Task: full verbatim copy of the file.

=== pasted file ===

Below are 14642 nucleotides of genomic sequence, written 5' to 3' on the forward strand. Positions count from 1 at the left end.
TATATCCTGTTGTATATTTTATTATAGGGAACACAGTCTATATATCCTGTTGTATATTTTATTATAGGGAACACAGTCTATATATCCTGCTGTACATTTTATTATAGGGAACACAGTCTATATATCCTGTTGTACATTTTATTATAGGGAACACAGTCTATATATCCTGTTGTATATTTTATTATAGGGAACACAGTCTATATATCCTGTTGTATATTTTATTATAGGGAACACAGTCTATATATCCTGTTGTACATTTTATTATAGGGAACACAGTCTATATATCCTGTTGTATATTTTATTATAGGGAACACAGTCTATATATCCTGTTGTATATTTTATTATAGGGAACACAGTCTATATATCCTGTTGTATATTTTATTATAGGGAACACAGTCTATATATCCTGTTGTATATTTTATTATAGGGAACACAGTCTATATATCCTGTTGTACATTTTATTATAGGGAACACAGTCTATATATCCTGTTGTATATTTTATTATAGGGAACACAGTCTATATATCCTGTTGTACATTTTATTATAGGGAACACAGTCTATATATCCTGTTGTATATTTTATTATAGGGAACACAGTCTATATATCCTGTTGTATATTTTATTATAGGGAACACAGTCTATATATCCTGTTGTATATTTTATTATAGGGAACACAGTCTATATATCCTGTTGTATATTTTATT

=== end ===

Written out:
Below are 14642 nucleotides of genomic sequence, written 5' to 3' on the forward strand. Positions count from 1 at the left end.
TATATCCTGTTGTATATTTTATTATAGGGAACACAGTCTATATATCCTGTTGTATATTTTATTATAGGGAACACAGTCTATATATCCTGCTGTACATTTTATTATAGGGAACACAGTCTATATATCCTGTTGTACATTTTATTATAGGGAACACAGTCTATATATCCTGTTGTATATTTTATTATAGGGAACACAGTCTATATATCCTGTTGTATATTTTATTATAGGGAACACAGTCTATATATCCTGTTGTACATTTTATTATAGGGAACACAGTCTATATATCCTGTTGTATATTTTATTATAGGGAACACAGTCTATATATCCTGTTGTATATTTTATTATAGGGAACACAGTCTATATATCCTGTTGTATATTTTATTATAGGGAACACAGTCTATATATCCTGTTGTATATTTTATTATAGGGAACACAGTCTATATATCCTGTTGTACATTTTATTATAGGGAACACAGTCTATATATCCTGTTGTATATTTTATTATAGGGAACACAGTCTATATATCCTGTTGTACATTTTATTATAGGGAACACAGTCTATATATCCTGTTGTATATTTTATTATAGGGAACACAGTCTATATATCCTGTTGTATATTTTATTATAGGGAACACAGTCTATATATCCTGTTGTATATTTTATTATAGGGAACACAGTCTATATATCCTGTTGTATATTTTATT